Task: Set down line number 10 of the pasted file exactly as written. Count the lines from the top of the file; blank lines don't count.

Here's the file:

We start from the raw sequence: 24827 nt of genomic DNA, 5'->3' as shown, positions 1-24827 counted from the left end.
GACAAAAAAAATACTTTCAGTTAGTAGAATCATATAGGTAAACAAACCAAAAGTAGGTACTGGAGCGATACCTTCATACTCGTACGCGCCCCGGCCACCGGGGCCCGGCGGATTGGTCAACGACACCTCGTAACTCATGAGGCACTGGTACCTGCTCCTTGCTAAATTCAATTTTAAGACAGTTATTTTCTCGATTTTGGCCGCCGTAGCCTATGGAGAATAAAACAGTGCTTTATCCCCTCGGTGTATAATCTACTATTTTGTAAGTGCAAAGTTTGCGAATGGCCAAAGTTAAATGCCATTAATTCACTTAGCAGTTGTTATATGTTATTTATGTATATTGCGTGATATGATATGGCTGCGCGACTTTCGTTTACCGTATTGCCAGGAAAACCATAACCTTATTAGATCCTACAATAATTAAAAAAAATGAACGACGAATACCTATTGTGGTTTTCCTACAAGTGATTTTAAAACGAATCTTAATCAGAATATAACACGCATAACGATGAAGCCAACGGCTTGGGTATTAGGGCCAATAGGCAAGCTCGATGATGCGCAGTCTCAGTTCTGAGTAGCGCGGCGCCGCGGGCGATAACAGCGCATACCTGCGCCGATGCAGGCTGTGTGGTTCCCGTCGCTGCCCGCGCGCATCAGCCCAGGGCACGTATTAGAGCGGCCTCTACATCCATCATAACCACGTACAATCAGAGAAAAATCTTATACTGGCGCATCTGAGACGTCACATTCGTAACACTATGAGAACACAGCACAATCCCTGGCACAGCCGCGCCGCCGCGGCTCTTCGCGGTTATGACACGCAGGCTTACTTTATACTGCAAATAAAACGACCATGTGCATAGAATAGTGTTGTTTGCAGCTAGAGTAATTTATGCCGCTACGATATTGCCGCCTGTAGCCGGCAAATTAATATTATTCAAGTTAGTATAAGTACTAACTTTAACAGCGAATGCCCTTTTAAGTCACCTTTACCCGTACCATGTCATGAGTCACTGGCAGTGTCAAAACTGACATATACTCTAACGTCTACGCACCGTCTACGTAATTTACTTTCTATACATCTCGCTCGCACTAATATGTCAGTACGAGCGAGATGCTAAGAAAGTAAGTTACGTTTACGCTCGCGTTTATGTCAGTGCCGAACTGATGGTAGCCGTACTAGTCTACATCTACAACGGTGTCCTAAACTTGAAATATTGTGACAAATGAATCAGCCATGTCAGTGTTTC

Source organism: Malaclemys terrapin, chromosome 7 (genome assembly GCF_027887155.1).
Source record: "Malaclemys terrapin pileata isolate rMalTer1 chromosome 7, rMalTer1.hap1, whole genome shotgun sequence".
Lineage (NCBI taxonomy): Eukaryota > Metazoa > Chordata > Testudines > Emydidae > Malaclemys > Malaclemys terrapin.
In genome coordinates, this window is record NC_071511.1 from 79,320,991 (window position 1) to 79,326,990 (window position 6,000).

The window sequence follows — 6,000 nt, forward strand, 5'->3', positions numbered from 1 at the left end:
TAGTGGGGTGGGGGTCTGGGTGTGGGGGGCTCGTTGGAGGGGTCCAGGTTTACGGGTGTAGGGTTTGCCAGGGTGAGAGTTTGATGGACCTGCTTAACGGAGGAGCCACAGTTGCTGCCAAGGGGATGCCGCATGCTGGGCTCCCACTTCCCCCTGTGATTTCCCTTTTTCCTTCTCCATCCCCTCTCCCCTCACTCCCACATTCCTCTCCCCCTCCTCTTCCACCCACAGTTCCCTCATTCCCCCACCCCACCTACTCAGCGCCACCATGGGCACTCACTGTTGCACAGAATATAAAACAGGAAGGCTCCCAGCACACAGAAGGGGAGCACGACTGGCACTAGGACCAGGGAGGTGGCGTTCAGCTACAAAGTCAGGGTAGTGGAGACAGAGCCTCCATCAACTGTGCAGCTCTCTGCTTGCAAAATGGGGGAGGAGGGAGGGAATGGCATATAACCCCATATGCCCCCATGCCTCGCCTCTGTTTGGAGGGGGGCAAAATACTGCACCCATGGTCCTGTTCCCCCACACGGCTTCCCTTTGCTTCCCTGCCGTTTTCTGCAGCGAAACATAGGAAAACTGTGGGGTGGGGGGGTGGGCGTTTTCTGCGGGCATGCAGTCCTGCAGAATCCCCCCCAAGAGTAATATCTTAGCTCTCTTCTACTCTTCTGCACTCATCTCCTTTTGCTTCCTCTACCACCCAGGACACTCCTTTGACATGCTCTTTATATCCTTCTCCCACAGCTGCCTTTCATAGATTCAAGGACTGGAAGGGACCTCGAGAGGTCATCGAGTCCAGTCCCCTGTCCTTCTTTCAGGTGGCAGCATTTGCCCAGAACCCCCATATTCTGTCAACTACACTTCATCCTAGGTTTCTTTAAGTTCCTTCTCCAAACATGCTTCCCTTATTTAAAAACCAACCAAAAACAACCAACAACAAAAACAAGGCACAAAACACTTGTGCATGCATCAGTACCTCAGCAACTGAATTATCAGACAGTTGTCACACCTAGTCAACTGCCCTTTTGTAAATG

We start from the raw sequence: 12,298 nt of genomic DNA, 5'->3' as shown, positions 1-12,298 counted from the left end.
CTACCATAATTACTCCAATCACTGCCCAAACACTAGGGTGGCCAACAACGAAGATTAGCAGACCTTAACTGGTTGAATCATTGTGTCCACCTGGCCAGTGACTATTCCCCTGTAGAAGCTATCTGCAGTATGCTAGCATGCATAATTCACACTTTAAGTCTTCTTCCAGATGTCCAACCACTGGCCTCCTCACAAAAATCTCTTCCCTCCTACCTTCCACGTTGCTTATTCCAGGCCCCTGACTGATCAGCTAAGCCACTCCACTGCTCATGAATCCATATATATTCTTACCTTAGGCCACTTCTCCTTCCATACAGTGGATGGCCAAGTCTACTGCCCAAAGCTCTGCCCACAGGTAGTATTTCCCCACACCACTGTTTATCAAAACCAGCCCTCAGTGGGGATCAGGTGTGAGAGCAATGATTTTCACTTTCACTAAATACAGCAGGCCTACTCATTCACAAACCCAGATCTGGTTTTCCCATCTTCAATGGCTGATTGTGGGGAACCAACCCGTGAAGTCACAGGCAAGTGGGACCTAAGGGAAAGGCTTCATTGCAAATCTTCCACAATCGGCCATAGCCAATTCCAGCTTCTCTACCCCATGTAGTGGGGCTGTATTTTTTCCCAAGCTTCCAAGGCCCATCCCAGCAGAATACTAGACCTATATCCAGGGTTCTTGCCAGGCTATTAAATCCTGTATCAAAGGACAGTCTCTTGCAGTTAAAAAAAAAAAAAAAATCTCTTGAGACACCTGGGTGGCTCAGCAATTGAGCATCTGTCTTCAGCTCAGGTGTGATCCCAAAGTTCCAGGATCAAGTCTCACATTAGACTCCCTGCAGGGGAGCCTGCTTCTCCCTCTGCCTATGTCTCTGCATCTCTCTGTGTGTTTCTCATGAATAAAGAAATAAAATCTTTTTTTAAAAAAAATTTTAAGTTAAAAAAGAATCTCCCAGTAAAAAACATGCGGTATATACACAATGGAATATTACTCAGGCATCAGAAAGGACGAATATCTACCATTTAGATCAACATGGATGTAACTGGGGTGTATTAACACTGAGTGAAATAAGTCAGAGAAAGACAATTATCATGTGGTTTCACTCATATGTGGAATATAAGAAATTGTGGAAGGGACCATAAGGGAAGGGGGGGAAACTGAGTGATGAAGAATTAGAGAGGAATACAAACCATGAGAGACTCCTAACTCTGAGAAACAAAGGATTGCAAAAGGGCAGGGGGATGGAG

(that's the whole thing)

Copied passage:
CTACCATAATTACTCCAATCACTGCCCAAACACTAGGGTGGCCAACAACGAAGATTAGCAGACCTTAACTGGTTGAATCATTGTGTCCACCTGGCCAGTGACTATTCCCCTGTAGAAGCTATCTGCAGTATGCTAGCATGCATAATTCACACTTTAAGTCTTCTTCCAGATGTCCAACCACTGGCCTCCTCACAAAAATCTCTTCCCTCCTACCTTCCACGTTGCTTATTCCAGGCCCCTGACTGATCAGCTAAGCCACTCCACTGCTCATGAATCCATATATATTCTTACCTTAGGCCACTTCTCCTTCCATACAGTGGATGGCCAAGTCTACTGCCCAAAGCTCTGCCCACAGGTAGTATTTCCCCACACCACTGTTTATCAAAACCAGCCCTCAGTGGGGATCAGGTGTGAGAGCAATGATTTTCACTTTCACTAAATACAGCAGGCCTACTCATTCACAAACCCAGATCTGGTTTTCCCATCTTCAATGGCTGATTGTGGGGAACCAACCCGTGAAGTCACAGGCAAGTGGGACCTAAGGGAAAGGCTTCATTGCAAATCTTCCACAATCGGCCATAGCCAATTCCAGCTTCTCTACCCCATGTAGTGGGGCTGTATTTTTTCCCAAGCTTCCAAGGCCCATCCCAGCAGAATACTAGACCTATATCCAGGGTTCTTGCCAGGCTATTAAATCCTGTATCAAAGGACAGTCTCTTGCAGTTAAAAAAAAAAAAAAAATCTCTTGAGACACCTGGGTGGCTCAGCAATTGAGCATCTGTCTTCAGCTCAGGTGTGATCCCAAAGTTCCAGGATCAAGTCTCACATTAGACTCCCTGCAGGGGAGCCTGCTTCTCCCTCTGCCTATGTCTCTGCATCTCTCTGTGTGTTTCTCATGAATAAAGAAATAAAATCTTTTTTTAAAAAAAATTTTAAGTTAAAAAAGAATCTCCCAGTAAAAAACATGCGGTATATACACAATGGAATATTACTCAGGCATCAGAAAGGACGAATATCTACCATTTAGATCAACATGGATGTAACTGGGGTGTATTAACACTGAGTGAAATAAGTCAGAGAAAGACAATTATCATGTGGTTTCACTCATATGTGGAATATAAGAAATTGTGGAAGGGACCATAAGGGAAGGGGGGGAAACTGAGTGATGAAGAATTAGAGAGGAATACAAACCATGAGAGACTCCTAACTCTGAGAAACAAAGGATTGCAAAAGGGCAGGGGGATGGAG